In an extension of 2. (Value Prop Education) even showing these steps illustrates without talking at a customer that we’ll take care of all their payroll needs and help structure all the nitty gritty of what being a nanny for your family looks like for any future nanny.

N.B. whilst much of the family guide would be helpful to a new nanny interviewing with a family fields contain Special Category PII and would need to be obscured. I’ve shown the matched concept here.

Finally, the reactivation journey was broken and empty states provided an additional opportunity to smooth them.

With the success of an earlier project, app download rates were >95% of families with a Koru Kids nanny (customers) all of whom retain access to the app even if they no longer employ a Koru Kids nanny. Furthermore, our analytics were clear that once a match goes live the app becomes the default way for a customer to interact with Koru Kids and my hypothesis would be that they find it natural and easier (thanks to easier log in) to return there.

On requesting a log in link or opening their app, families without a nanny presently, weren’t directed to search but to the app which didn’t display any relevant content for them. Having some empty states in the app would handle these journeys that were dead ends for returning customers.

Early concepts for empty states in app

  • Prompts to fill in family guide and direct debit mandate on the landing view lead the users into investing more time and effort into their profiles that would be painful to lose.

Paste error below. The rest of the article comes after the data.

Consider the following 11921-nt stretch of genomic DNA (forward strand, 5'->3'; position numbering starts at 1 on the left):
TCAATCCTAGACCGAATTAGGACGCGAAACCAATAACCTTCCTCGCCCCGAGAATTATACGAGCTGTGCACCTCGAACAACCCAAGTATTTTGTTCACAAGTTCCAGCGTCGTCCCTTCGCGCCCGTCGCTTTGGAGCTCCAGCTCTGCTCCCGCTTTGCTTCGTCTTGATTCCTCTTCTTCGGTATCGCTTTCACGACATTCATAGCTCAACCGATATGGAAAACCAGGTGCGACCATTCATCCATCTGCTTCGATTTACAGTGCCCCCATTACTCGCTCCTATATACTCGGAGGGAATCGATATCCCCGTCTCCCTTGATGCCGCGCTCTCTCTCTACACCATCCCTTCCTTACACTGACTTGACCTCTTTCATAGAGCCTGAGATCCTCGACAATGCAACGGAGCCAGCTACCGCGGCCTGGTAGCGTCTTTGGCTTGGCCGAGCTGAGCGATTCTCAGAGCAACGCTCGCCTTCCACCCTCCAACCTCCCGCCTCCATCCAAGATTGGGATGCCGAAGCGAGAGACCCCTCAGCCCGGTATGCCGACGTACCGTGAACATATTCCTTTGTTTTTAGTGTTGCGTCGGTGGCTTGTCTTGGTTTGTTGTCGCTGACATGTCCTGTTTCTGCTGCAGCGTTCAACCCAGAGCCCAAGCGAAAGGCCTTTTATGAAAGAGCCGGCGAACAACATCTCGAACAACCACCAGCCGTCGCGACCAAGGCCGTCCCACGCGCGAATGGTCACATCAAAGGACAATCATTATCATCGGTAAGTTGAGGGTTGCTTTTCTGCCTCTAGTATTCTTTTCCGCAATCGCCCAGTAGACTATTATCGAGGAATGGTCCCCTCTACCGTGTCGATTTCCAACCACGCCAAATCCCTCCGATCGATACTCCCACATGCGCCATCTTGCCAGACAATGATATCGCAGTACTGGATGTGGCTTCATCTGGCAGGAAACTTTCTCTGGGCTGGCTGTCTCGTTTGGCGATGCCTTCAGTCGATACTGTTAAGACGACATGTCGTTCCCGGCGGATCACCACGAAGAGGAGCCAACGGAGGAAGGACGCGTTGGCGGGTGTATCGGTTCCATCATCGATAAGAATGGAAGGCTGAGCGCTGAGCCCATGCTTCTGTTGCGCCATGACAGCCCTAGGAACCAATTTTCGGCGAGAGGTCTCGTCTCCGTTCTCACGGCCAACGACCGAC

• Empty state that routes them into matching (where they can find a nanny on the site) ease sign up, repurchasing and reactivation journeys.
How the nanny view changes it’s empty state depending on the customers status (3.1 never hired a nanny, 3.2 returning customer, 3.3 present customer)

Whilst I’ve largely focussed on the value that introducing empty states for our customers (families) brings to the business, there are clear symmetries with the nanny views in showing how the product works rather than telling.

  • 2.1: A new nanny who’s yet to work a shift can see that they are expected to add their shifts under the Shifts part of the app (we may flip this to be “Pay” in future and in keeping with the designs for 2.2 & 2.3).
  • 💡 We could even expose the shift reporting views to nannies not yet working — as they have no contracts to record a shift against they would not be able to create a shift but they will be able to see what happens. For nannies who’ve worked a cash in hand trial we may find their usage of the shift reporting a helpful way to catch unwitting off-platform behaviour.
  • Presently 2.1 returns each month — causing anxiety to nannies who rely on it over their banking apps to keep track of their monthly earnings. Assuming we can persist paid months in app, I proposed that once a nanny has recorded a shift 2.2 becomes their default shifts/pay home. It too may frequently have an empty state — the illustration would be the same as 2.1
  • 2.3 is a mock up for a new empty state for Pay where a nanny has no historic paid shifts (image is stock from Pablo Stanley for illustrative purposes only).

Senior Product Designer at Third Space Learning. Inveterate Nomad, Culture Vulture and Cook.